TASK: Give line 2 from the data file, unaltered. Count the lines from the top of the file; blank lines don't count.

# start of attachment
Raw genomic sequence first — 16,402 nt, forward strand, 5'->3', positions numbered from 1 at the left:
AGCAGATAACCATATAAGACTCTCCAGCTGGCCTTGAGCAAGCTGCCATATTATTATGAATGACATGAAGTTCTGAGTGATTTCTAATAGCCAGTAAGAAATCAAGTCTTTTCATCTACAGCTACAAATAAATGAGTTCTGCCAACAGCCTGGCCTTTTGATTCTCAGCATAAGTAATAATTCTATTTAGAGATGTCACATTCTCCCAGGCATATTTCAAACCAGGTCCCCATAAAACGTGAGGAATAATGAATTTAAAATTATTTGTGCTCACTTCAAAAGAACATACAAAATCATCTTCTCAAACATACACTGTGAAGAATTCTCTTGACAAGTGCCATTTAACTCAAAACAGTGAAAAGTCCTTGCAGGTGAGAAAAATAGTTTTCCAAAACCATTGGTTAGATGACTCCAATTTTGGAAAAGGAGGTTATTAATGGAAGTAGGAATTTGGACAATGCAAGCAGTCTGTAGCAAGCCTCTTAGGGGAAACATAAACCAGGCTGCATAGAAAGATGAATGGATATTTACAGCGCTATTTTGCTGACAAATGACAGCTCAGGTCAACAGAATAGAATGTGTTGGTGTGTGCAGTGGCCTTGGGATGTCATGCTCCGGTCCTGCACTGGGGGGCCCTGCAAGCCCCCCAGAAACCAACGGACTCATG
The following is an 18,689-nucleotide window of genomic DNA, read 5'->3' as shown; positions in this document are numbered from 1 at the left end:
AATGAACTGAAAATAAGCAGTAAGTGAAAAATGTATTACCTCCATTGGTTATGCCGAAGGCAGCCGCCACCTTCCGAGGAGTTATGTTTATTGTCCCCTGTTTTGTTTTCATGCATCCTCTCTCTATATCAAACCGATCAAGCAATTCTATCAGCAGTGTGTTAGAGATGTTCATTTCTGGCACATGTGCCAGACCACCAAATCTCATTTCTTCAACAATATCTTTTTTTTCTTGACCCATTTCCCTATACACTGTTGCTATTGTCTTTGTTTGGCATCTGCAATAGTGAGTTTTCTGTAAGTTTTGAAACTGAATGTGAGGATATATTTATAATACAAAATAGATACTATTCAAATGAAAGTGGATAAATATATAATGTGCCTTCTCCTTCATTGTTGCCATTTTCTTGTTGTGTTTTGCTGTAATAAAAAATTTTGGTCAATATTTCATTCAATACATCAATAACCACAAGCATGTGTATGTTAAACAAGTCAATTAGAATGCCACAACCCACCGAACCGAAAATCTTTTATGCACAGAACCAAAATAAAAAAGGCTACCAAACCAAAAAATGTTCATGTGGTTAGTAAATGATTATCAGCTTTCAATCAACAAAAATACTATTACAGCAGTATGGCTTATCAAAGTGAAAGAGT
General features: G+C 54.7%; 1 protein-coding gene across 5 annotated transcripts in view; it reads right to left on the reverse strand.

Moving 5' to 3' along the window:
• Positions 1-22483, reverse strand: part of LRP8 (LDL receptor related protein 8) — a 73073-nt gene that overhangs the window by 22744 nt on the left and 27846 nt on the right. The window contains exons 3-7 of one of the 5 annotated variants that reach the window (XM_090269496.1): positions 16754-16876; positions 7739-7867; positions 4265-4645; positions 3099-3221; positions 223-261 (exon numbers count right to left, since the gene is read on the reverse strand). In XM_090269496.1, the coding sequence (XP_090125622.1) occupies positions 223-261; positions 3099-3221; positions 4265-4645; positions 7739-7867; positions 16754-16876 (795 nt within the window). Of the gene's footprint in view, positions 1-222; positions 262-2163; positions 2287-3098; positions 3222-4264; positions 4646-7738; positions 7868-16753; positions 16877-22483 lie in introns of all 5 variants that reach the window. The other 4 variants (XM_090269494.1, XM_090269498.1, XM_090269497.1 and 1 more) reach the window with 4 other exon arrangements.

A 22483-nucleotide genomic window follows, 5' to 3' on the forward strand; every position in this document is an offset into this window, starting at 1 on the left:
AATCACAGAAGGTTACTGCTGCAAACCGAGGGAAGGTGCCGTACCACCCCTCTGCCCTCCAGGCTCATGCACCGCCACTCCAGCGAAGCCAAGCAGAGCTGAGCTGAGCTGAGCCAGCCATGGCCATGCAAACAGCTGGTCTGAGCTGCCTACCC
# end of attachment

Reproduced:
AGCAGATAACCATATAAGACTCTCCAGCTGGCCTTGAGCAAGCTGCCATATTATTATGAATGACATGAAGTTCTGAGTGATTTCTAATAGCCAGTAAGAAATCAAGTCTTTTCATCTACAGCTACAAATAAATGAGTTCTGCCAACAGCCTGGCCTTTTGATTCTCAGCATAAGTAATAATTCTATTTAGAGATGTCACATTCTCCCAGGCATATTTCAAACCAGGTCCCCATAAAACGTGAGGAATAATGAATTTAAAATTATTTGTGCTCACTTCAAAAGAACATACAAAATCATCTTCTCAAACATACACTGTGAAGAATTCTCTTGACAAGTGCCATTTAACTCAAAACAGTGAAAAGTCCTTGCAGGTGAGAAAAATAGTTTTCCAAAACCATTGGTTAGATGACTCCAATTTTGGAAAAGGAGGTTATTAATGGAAGTAGGAATTTGGACAATGCAAGCAGTCTGTAGCAAGCCTCTTAGGGGAAACATAAACCAGGCTGCATAGAAAGATGAATGGATATTTACAGCGCTATTTTGCTGACAAATGACAGCTCAGGTCAACAGAATAGAATGTGTTGGTGTGTGCAGTGGCCTTGGGATGTCATGCTCCGGTCCTGCACTGGGGGGCCCTGCAAGCCCCCCAGAAACCAACGGACTCATG